After selling his dorm-room startup for millions and effectively retiring at the age of twenty-five, Alex Fife is eager for a new challenge. When he agrees to clean up an old PC as a favor, he never expects to find the adventure of a lifetime waiting for him inside the machine. But as he rummages through old emails, Alex stumbles upon a startling discovery: The previous owner, a shady antiques smuggler, had been trying to unload a mysterious object known as the Florentine on the black market. And with the dealer’s untimely passing, the Florentine is now unaccounted for and ripe for the taking. Alex dives headfirst into a hunt for the priceless object.
What starts out as a seemingly innocuous pursuit quickly devolves into a nightmare when Alex discovers the true technological nature of the Florentine. Not just a lost treasure, it’s something far more insidious: a weapon that could bring the developed world to its knees. Alex races through subterranean grottos, freezing morgues, and hidden cellars in the dark underbelly of Los Angeles, desperate to find the Florentine before it falls into the wrong hands. Because if nefarious forces find it first, there’ll be nothing Alex—or anyone else—can do to prevent a catastrophic attack.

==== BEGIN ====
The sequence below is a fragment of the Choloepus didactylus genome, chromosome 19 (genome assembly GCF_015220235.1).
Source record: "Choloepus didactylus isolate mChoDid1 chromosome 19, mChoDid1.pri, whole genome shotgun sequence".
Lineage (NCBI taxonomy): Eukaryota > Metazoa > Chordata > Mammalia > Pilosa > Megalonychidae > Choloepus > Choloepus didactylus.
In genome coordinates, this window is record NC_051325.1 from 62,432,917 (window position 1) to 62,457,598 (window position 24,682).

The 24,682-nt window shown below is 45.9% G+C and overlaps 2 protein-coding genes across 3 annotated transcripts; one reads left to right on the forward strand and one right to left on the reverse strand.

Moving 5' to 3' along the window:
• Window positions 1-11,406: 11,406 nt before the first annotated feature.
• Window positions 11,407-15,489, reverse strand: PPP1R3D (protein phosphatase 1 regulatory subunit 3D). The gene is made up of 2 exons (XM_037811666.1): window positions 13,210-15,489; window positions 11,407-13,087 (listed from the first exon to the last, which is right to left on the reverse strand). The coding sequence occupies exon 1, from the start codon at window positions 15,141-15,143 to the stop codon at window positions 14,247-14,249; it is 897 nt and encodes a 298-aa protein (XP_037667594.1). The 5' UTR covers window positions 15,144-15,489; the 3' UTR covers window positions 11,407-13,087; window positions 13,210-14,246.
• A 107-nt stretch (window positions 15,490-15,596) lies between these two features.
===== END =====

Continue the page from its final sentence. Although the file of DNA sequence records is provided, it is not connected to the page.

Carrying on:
The author is donating all of his proceeds from sales of The Florentine Deception to charities to help underprivileged and low-income students.
1,620 books sold, $8,173.00 donated as of December 31st (with $182 pending)!
Let’s help him reach his goal of selling 2,000 books and donating $10,000!
Visit http://florentinedeception.weebly.com/charities.html to see the list of charities.
Carey Nachenberg is Symantec Corporation’s Chief Engineer and is considered one of the inventors of Norton AntiVirus. As Chief Engineer, Carey drives the technical strategy for all of Symantec’s core security technologies and security content. He has led the design and development of Symantec’s core antivirus, intrusion prevention and reputation-based security technologies; his work in these areas have garnered over eighty-five United States patents.
In addition to his work in the cyber-security field, Carey has also recently published his first novel, a cyber-security thriller entitled “The Florentine Deception,” and is donating all proceeds from sales of the novel to charities supporting underserved students and veterans. Carey holds BS and MS degrees in Computer Science and Engineering from University of California at Los Angeles, where he continues to serve as Adjunct Professor of Computer Science.